Yale College, B.A.
Yale Law School, J.D.
University of Oregon, Ph.D.
Professor Hari M. Osofsky is a Professor of Law; the 2014-15 Julius E. Davis Chair in Law; the Faculty Director of the Energy Transition Lab; and the Director of the Joint Degree Program in Law, Science, and Technology at the University of Minnesota Law School. She also is on the faculty of the Conservation Biology Graduate Program, an adjunct professor in the Department of Geography, Environment and Society, and a Fellow with the Institute on the Environment.
Osofsky's over fifty publications focus on improving governance and addressing injustice in energy and climate change regulation. Her scholarship includes books with Cambridge University Press on climate change litigation, textbooks on both energy and climate change law, and articles in leading law and geography journals. Osofsky's article on governance and the BP Deepwater Horizon oil spill was selected for inclusion in Land Use and Environment Law Review's annual compilation of the top land use and environmental law articles, and she has been awarded the Daniel B. Luten Award for the best paper by a professional geographer by the Energy and Environment Specialty Group of the Association of American Geographers.
Osofsky is actively involved in public policy work on energy transition and climate change through the Energy Transition Lab and her teaching. She has supervised course contributions to the American Wind Energy Association, Commission on the BP Deepwater Horizon Oil Spill and Offshore Drilling, Earthjustice, Great Plains Institute, Hennepin County, Twin Cities Met Council, Minnesota Pollution Control Agency, Minnesota Public Utilities Commission, the National Regulatory Research Institute, Northwest Arctic Borough, the Phillips Community, the Southern Environmental Law Center, the University of Minnesota, and the Western Environmental Law Center. She also assisted with the Inuit Circumpolar Conference's petition on climate change to the Inter-American Commission on Human Rights.
Her professional leadership roles have included, among others, serving as President of the Association for Law, Property, and Society; chair of the American Association of Law School's Section on Property; and a member of the Executive Council of the American Society of International Law and the International Law Association's Committee on the Legal Principles of Climate Change. She also is a member of the Board of Governors of the Society of American Law Teachers, the International Bar Association's Model Statute on Climate Change Remedies Working Group, and the editorial board of Climate Law.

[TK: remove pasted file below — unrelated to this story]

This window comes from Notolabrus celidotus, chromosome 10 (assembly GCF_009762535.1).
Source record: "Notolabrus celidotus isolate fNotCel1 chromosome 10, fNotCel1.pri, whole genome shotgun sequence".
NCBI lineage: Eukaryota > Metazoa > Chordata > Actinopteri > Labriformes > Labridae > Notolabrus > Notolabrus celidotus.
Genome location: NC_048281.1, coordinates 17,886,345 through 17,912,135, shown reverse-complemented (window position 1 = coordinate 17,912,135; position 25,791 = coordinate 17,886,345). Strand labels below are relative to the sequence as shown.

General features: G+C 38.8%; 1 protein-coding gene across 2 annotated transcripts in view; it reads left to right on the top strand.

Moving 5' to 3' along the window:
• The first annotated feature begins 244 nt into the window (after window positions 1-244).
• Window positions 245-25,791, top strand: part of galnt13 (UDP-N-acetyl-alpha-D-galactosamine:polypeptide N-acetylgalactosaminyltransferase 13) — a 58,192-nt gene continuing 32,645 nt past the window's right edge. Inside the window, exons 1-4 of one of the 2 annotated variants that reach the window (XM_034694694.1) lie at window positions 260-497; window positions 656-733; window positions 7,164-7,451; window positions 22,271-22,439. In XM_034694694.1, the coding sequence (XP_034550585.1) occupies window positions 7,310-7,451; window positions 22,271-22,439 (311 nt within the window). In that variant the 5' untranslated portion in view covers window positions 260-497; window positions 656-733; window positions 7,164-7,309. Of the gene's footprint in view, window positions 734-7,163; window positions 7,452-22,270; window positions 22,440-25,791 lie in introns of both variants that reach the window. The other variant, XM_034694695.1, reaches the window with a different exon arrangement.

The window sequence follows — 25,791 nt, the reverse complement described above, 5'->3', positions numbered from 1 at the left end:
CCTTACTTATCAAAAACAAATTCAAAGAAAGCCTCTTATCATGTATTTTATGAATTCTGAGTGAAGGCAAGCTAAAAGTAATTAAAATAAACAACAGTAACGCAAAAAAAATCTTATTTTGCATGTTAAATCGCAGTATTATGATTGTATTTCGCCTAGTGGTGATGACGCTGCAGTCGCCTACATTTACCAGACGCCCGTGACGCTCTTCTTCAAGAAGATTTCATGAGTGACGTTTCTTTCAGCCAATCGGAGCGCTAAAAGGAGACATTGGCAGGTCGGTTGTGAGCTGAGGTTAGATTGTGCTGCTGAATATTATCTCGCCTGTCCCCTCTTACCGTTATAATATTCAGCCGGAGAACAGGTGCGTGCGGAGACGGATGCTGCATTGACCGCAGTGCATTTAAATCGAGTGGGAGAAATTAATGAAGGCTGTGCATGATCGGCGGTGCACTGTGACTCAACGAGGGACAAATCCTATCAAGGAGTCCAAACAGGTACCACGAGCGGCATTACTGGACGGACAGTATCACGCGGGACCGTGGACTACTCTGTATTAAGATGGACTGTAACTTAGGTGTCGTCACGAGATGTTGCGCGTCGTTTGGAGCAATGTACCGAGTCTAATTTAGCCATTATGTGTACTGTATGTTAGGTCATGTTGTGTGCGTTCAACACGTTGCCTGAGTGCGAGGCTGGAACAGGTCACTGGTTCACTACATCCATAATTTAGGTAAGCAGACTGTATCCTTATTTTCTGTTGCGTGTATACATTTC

Osofsky received a B.A. and a J.D. from Yale University, and a Ph.D. in Geography from the University of Oregon. At Yale Law School, she received the Felix S. Cohen Prize and Khosla Memorial Fund Prize, and also served as Book Reviews Editor for the Yale Law Journal, Co-Founder and Co-Editor-in-Chief of the Yale Human Rights and Development Law Journal, and Director of the Lowenstein International Human Rights Project. After clerking for Judge Dorothy Nelson of the Ninth Circuit Court of Appeals, she worked as a Fellow at Center for the Law in the Public Interest in Los Angeles, pursuing public interest impact litigation with a focus on environmental justice. During the 2001-02 academic year, she served as a Yale-China Legal Education Fellow and Visiting Scholar at Zhongshan University in Guangzhou, China, teaching U.S. Civil Rights Law and working collaboratively with her Chinese colleagues to launch the school's first legal clinic. Prior to coming to the University of Minnesota Law School, Osofsky taught at Washington and Lee University School of Law, University of Oregon School of Law, and Whittier Law School.
For further information on Professor Osofsky, please consult her curriculum vitae.
Complexities of Addressing the Impacts of Climate Change on Indigenous Peoples through International Law Petitions: A Case Study of the Inuit Petition to the Inter-American Commission on Human Rights, in Climate Change and Indigenous Peoples: The Search for Legal Remedies 313 (Randall S. Abate & Elizabeth Ann Kronk, eds., Edward Elgar Publishing, 2013)
Climate Change and Dispute Resolution Processes, in International Law in the Era of Climate Change 350 (Rosemary Rayfuse & Shirley V. Scott, eds., Edward Elgar, 2012)
Suburban Climate Change Efforts in Minnesota: Implications for Multi-Level Mitigation Strategies, in Local Climate Change Law: Environmental Regulation in Cities and Other Localities 105 (Benjamin J. Richardson, ed., Edward Elgar Publishing, 2012)
Technology Transfer and Climate Change, in Sustainable Technology Transfer: A Guide to Global Aid & Trade Development 177 (Hans Henrik Lidgard, Jeffery Atik & Tu Thanh Nguyen, eds., Aspen Publishers, 2012)